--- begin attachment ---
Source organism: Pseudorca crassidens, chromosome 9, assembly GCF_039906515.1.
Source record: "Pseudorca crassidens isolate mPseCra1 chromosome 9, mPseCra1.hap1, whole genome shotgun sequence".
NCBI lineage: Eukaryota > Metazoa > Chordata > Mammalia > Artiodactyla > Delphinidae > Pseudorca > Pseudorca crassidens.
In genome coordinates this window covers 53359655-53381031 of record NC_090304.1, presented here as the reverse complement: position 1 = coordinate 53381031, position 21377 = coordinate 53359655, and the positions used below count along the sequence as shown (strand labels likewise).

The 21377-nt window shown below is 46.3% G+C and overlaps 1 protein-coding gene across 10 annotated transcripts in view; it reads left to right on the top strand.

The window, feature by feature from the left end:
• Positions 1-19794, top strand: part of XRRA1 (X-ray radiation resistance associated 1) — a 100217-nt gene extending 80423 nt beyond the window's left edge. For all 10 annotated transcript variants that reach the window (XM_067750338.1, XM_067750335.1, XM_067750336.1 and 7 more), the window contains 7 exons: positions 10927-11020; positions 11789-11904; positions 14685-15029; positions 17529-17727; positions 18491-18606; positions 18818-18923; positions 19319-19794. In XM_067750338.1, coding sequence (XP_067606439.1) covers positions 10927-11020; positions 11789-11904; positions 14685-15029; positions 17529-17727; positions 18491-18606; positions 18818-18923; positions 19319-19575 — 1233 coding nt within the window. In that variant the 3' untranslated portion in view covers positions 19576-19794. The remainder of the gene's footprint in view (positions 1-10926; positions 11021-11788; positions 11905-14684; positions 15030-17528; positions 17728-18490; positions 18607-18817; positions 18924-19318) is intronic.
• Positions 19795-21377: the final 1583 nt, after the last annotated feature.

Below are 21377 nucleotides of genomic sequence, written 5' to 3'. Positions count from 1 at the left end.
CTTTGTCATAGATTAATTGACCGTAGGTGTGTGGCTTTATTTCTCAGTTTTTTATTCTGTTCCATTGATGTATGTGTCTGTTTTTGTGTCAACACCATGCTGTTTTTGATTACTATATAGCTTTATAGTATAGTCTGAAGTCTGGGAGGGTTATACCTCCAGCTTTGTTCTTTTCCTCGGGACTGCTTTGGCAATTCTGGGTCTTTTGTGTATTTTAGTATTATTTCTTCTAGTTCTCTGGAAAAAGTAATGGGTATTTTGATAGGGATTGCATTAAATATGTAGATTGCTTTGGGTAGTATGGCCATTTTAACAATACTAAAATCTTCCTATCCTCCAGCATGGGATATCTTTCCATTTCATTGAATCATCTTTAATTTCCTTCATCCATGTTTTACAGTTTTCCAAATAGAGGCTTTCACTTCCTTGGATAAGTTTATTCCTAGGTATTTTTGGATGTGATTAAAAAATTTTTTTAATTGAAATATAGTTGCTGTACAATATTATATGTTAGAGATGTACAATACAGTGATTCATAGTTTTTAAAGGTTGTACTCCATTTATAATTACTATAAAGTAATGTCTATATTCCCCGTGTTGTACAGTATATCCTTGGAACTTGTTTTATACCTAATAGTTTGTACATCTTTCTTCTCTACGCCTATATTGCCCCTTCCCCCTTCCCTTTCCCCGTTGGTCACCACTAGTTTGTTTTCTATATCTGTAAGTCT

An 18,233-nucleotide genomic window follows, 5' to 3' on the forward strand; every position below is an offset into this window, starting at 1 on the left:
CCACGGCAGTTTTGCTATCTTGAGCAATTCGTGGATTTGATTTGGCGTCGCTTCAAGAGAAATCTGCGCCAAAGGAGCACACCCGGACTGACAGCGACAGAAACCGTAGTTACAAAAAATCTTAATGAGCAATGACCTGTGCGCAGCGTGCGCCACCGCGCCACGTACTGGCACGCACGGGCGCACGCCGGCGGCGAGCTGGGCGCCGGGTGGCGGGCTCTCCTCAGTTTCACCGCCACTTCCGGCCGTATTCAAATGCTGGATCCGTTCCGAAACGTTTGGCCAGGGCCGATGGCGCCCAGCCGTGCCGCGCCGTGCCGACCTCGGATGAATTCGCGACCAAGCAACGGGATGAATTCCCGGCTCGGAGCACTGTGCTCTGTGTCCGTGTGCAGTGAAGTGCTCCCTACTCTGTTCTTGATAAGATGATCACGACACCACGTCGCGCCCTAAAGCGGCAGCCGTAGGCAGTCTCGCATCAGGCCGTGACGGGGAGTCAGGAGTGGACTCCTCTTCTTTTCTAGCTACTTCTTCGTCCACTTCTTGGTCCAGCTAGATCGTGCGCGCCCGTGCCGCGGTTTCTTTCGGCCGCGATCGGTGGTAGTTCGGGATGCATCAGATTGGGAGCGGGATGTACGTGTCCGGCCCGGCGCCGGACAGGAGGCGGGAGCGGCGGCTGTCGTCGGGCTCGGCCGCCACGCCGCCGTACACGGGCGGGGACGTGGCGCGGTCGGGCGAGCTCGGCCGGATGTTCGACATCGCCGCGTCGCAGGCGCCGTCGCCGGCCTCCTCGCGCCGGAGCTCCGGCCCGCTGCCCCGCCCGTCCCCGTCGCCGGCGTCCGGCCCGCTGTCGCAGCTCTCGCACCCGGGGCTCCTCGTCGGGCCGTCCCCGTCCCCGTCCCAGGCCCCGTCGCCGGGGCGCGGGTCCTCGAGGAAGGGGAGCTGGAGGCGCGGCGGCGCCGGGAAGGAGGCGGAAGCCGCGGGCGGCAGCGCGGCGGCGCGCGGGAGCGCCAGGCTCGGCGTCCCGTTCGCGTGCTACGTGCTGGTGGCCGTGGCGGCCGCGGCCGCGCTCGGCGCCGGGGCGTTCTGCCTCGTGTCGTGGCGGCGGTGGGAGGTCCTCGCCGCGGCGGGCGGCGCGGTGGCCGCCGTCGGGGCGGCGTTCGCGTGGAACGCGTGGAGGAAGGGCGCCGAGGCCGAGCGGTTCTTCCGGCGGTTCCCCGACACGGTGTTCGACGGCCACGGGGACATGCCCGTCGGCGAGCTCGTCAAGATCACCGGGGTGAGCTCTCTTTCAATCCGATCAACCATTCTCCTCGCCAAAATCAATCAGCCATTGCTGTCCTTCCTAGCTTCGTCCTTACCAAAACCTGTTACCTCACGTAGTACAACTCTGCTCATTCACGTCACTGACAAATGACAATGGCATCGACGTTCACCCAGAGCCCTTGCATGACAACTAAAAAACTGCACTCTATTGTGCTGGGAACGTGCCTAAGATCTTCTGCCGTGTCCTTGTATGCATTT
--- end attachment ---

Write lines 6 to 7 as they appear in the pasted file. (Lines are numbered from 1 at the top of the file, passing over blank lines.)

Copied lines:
The window, feature by feature from the left end:
• Positions 1-19794, top strand: part of XRRA1 (X-ray radiation resistance associated 1) — a 100217-nt gene extending 80423 nt beyond the window's left edge. For all 10 annotated transcript variants that reach the window (XM_067750338.1, XM_067750335.1, XM_067750336.1 and 7 more), the window contains 7 exons: positions 10927-11020; positions 11789-11904; positions 14685-15029; positions 17529-17727; positions 18491-18606; positions 18818-18923; positions 19319-19794. In XM_067750338.1, coding sequence (XP_067606439.1) covers positions 10927-11020; positions 11789-11904; positions 14685-15029; positions 17529-17727; positions 18491-18606; positions 18818-18923; positions 19319-19575 — 1233 coding nt within the window. In that variant the 3' untranslated portion in view covers positions 19576-19794. The remainder of the gene's footprint in view (positions 1-10926; positions 11021-11788; positions 11905-14684; positions 15030-17528; positions 17728-18490; positions 18607-18817; positions 18924-19318) is intronic.